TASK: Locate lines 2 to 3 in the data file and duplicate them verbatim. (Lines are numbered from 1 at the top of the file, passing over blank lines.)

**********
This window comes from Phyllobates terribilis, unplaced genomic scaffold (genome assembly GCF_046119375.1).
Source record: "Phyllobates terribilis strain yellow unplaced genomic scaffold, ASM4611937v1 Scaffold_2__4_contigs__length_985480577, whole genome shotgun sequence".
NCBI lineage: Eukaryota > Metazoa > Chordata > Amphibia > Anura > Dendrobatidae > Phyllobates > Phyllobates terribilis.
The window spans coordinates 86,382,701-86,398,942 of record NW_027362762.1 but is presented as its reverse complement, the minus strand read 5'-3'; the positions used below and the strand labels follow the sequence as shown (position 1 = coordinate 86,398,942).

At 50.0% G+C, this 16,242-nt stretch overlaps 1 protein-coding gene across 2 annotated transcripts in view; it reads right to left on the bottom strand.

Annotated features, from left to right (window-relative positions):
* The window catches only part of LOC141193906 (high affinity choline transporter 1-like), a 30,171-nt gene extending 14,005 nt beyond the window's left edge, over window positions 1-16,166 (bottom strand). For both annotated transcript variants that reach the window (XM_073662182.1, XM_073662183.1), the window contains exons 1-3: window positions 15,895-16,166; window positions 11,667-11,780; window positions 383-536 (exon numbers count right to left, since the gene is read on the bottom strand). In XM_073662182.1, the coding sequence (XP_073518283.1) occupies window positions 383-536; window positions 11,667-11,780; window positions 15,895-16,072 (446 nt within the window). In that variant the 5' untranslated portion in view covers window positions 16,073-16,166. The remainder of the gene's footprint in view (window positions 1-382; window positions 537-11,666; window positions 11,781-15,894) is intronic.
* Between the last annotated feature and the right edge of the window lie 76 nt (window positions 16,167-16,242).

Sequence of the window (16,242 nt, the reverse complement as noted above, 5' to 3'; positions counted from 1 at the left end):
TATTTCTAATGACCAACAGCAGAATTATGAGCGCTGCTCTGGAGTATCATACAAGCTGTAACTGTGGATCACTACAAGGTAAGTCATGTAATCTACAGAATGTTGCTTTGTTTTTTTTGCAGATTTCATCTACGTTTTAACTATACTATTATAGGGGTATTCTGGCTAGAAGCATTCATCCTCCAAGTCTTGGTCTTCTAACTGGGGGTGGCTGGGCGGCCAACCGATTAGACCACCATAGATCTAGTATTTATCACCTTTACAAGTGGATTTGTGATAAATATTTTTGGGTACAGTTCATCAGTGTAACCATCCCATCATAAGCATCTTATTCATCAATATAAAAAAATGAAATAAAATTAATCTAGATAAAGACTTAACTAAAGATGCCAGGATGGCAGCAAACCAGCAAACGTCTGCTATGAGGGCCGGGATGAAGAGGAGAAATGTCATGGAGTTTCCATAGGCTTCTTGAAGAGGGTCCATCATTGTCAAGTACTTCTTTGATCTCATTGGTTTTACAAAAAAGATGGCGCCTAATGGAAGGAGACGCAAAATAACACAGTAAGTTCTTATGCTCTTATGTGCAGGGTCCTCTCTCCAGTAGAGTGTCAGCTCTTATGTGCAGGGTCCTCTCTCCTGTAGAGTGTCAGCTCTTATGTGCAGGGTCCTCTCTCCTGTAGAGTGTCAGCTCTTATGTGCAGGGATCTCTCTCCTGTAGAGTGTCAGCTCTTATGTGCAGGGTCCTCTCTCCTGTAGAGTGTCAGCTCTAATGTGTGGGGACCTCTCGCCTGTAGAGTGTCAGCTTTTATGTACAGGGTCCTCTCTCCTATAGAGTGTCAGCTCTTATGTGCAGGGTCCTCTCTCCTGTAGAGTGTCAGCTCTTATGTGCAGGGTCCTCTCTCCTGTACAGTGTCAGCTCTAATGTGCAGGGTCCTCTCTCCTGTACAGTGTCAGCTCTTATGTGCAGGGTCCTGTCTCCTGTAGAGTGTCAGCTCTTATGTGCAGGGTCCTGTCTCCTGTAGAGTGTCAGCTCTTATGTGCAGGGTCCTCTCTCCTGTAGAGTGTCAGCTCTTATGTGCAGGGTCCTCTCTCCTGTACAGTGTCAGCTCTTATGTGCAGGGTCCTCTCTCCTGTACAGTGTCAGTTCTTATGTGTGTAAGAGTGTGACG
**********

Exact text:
Source record: "Phyllobates terribilis strain yellow unplaced genomic scaffold, ASM4611937v1 Scaffold_2__4_contigs__length_985480577, whole genome shotgun sequence".
NCBI lineage: Eukaryota > Metazoa > Chordata > Amphibia > Anura > Dendrobatidae > Phyllobates > Phyllobates terribilis.